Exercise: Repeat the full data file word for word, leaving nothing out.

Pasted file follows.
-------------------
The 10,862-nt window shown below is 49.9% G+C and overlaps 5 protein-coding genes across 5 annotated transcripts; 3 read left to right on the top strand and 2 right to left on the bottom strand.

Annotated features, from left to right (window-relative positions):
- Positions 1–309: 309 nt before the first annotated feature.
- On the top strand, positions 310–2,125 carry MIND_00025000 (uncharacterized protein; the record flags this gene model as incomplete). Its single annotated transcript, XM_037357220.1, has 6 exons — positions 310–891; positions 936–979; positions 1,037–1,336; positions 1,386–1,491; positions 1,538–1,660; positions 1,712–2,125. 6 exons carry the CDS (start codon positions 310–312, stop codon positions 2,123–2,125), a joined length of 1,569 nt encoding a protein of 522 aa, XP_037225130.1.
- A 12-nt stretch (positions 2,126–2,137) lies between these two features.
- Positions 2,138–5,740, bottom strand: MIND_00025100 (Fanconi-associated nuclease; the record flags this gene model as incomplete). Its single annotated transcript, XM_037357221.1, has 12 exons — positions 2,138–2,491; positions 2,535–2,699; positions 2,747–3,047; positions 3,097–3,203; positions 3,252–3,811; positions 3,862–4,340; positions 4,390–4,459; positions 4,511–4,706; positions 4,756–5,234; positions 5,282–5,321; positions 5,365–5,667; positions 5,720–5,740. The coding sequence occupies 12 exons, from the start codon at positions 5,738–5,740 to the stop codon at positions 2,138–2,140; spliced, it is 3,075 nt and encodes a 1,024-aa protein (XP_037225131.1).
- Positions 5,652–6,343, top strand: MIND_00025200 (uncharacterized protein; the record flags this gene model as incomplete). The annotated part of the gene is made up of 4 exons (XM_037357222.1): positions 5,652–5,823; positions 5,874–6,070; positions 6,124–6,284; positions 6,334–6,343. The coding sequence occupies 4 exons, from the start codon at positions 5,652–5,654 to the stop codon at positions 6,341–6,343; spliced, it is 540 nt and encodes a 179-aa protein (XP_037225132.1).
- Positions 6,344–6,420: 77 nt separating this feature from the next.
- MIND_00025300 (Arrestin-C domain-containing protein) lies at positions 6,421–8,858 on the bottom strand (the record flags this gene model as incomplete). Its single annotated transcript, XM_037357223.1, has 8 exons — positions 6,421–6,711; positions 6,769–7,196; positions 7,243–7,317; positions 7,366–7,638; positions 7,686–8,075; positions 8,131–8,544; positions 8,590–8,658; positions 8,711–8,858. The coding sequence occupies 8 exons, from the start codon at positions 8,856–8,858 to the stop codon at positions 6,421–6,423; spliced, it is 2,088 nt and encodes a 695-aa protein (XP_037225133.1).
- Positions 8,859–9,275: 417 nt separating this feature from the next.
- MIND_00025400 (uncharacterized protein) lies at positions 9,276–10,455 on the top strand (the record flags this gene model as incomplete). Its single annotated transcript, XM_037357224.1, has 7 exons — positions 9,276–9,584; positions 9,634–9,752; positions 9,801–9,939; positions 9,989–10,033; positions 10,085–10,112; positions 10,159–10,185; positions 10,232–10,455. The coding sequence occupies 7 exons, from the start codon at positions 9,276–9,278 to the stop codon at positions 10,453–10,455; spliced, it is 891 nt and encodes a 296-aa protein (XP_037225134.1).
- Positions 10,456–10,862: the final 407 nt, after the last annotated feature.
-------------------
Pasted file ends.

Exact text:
The 10,862-nt window shown below is 49.9% G+C and overlaps 5 protein-coding genes across 5 annotated transcripts; 3 read left to right on the top strand and 2 right to left on the bottom strand.

Annotated features, from left to right (window-relative positions):
- Positions 1–309: 309 nt before the first annotated feature.
- On the top strand, positions 310–2,125 carry MIND_00025000 (uncharacterized protein; the record flags this gene model as incomplete). Its single annotated transcript, XM_037357220.1, has 6 exons — positions 310–891; positions 936–979; positions 1,037–1,336; positions 1,386–1,491; positions 1,538–1,660; positions 1,712–2,125. 6 exons carry the CDS (start codon positions 310–312, stop codon positions 2,123–2,125), a joined length of 1,569 nt encoding a protein of 522 aa, XP_037225130.1.
- A 12-nt stretch (positions 2,126–2,137) lies between these two features.
- Positions 2,138–5,740, bottom strand: MIND_00025100 (Fanconi-associated nuclease; the record flags this gene model as incomplete). Its single annotated transcript, XM_037357221.1, has 12 exons — positions 2,138–2,491; positions 2,535–2,699; positions 2,747–3,047; positions 3,097–3,203; positions 3,252–3,811; positions 3,862–4,340; positions 4,390–4,459; positions 4,511–4,706; positions 4,756–5,234; positions 5,282–5,321; positions 5,365–5,667; positions 5,720–5,740. The coding sequence occupies 12 exons, from the start codon at positions 5,738–5,740 to the stop codon at positions 2,138–2,140; spliced, it is 3,075 nt and encodes a 1,024-aa protein (XP_037225131.1).
- Positions 5,652–6,343, top strand: MIND_00025200 (uncharacterized protein; the record flags this gene model as incomplete). The annotated part of the gene is made up of 4 exons (XM_037357222.1): positions 5,652–5,823; positions 5,874–6,070; positions 6,124–6,284; positions 6,334–6,343. The coding sequence occupies 4 exons, from the start codon at positions 5,652–5,654 to the stop codon at positions 6,341–6,343; spliced, it is 540 nt and encodes a 179-aa protein (XP_037225132.1).
- Positions 6,344–6,420: 77 nt separating this feature from the next.
- MIND_00025300 (Arrestin-C domain-containing protein) lies at positions 6,421–8,858 on the bottom strand (the record flags this gene model as incomplete). Its single annotated transcript, XM_037357223.1, has 8 exons — positions 6,421–6,711; positions 6,769–7,196; positions 7,243–7,317; positions 7,366–7,638; positions 7,686–8,075; positions 8,131–8,544; positions 8,590–8,658; positions 8,711–8,858. The coding sequence occupies 8 exons, from the start codon at positions 8,856–8,858 to the stop codon at positions 6,421–6,423; spliced, it is 2,088 nt and encodes a 695-aa protein (XP_037225133.1).
- Positions 8,859–9,275: 417 nt separating this feature from the next.
- MIND_00025400 (uncharacterized protein) lies at positions 9,276–10,455 on the top strand (the record flags this gene model as incomplete). Its single annotated transcript, XM_037357224.1, has 7 exons — positions 9,276–9,584; positions 9,634–9,752; positions 9,801–9,939; positions 9,989–10,033; positions 10,085–10,112; positions 10,159–10,185; positions 10,232–10,455. The coding sequence occupies 7 exons, from the start codon at positions 9,276–9,278 to the stop codon at positions 10,453–10,455; spliced, it is 891 nt and encodes a 296-aa protein (XP_037225134.1).
- Positions 10,456–10,862: the final 407 nt, after the last annotated feature.